91.7 Ann Arbor/Detroit 104.1 Grand Rapids 91.3 Port Huron 89.7 Lansing 91.1 Flint
Play Live Radio
Next Up:
0:00 0:00
Available On Air Stations

Whitmer on Trump: "This is a moment that calls for unity"

Gretchen Whitmer at a podium
State of Michigan

Governor Gretchen Whitmer describes comments made by President Donald Trump during a phone call with the nation’s governors Monday as "dangerous."

The call focused on weekend protests that turned violent.

On the call the president derided the nation's governors as "weak" and demanded tougher crackdowns on protesters.

Whitmer says the president’s comments run counter to the need to bring the “temperature down.”

“I fear that it will only lead to more violence and destruction, and we must reject that way of thinking. This is a moment that calls for empathy, and humanity, and unity,” she said.

President Trump has repeatedly attacked Whitmer’s job performance as Michigan’s governor, especially since she has been talked about as a potential Vice Presidential candidate.

Whitmer also announced Monday that bars and restaurants in Michigan will be allowed to re-open next week, but with new restrictions. More office workers will be allowed to return to work. Customers will be allowed to visit car dealerships and other retailers without an appointment starting Thursday.

Whitmer signed a new executive order Monday allowing more businesses to resume operating – as long as they take precautions to avoid the spread of COVID-19.

“May was hard. April was hard. The last part of March was, as well," Whitmer said. "We don’t want to repeat this in the fall, so please, take your role seriously, and keep doing your part.”

Whitmer says it may take two or three weeks to take the next steps, and that will depend on how this stage of re-engagement works.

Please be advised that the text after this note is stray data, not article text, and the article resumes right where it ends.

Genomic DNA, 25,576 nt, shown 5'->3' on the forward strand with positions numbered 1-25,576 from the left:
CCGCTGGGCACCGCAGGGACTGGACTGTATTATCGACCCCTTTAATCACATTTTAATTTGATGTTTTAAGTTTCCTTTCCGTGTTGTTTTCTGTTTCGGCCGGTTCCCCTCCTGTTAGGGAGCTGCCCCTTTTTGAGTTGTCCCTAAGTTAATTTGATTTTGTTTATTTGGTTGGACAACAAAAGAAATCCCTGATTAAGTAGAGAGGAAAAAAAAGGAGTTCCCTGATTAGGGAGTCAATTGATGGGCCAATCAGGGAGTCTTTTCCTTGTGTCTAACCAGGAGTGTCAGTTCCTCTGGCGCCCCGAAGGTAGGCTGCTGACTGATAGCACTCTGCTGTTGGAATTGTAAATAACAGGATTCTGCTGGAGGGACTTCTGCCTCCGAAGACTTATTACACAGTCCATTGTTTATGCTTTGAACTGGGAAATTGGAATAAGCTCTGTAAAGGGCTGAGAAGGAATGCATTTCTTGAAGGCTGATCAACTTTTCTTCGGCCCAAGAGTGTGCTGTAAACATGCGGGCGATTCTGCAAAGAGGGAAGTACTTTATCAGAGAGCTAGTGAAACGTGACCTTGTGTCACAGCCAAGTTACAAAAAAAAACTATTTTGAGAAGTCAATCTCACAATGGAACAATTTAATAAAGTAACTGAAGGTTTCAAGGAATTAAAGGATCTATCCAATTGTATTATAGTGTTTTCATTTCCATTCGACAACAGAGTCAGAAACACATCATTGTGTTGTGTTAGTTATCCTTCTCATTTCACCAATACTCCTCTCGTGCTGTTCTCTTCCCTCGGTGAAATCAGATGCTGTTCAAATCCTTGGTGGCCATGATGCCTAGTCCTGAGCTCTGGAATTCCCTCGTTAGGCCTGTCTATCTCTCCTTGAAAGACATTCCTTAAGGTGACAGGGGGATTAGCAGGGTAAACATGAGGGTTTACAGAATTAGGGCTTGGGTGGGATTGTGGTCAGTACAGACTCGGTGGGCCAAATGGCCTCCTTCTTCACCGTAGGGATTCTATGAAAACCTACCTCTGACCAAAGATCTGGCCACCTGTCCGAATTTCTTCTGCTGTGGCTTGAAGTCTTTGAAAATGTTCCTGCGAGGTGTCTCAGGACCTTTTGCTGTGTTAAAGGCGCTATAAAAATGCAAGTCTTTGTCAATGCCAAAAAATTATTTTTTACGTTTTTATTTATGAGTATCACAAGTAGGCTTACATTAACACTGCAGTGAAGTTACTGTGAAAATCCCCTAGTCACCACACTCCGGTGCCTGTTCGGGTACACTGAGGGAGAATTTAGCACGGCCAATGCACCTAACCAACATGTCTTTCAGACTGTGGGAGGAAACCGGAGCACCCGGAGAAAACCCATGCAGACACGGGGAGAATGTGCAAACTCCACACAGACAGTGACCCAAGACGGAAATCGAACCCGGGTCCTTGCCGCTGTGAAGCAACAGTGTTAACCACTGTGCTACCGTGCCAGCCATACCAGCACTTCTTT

“No one wants to move backwards, but if we see a spike coming, we may have to. So keep doing your part.”

The governor said she is concerned by behavior she’s seen by many protestors who’ve filled the streets without wearing masks and standing too close to each other. 

“But let me be very clear – the threat of the disease has not gone away. There’s no vaccine. There’s no anti-viral treatment. And we do not expect to have one for several months. And just one person can still infect many, many more people,” Dr. Joneigh Khaldun, Michigan's Chief Medical Executive, said.

Outdoor gatherings of up to 100 people will be allowed. Bars and restaurants will have to cut their seating in half, and ensure at least six feet of distance between customers.

Businesses that will have to remain closed include barbers and hair salons, where Whitmer says it’s harder to maintain conditions to avoid the spread of the coronavirus.

There's also good news for Michiganders with a growing mountain of returnable cans and bottles in their homes.

Starting June 15, the state Treasury Department says some retailers must re-open their bottle return facilities and resume the collection of returnable beverage containers and refund of customer bottle deposits.

Bottle returns have been on hold since March as part of the state’s COVID-19 response.

Michigan insurance regulators are also ordering all auto insurers in Michigan to issue refunds or premium waivers to consumers.

Officials say insurance companies have seen reduced risk due to extreme reductions in driving during the COVID-19 pandemic.

The governor says this order will provide some much-needed relief to drivers.

The order gives insurers until June Tenth to submit filings that include the refund or premium waiver amount and how consumers will receive payments.

Michigan Radio listeners, readers, and reporters are rising to the challenge every day. If you can, please support essential journalism during this crisis.

Steve Carmody has been a reporter for Michigan Public since 2005. Steve previously worked at public radio and television stations in Florida, Oklahoma and Kentucky, and also has extensive experience in commercial broadcasting.
Rick Pluta is Senior Capitol Correspondent for the Michigan Public Radio Network. He has been covering Michigan’s Capitol, government, and politics since 1987.
Related Content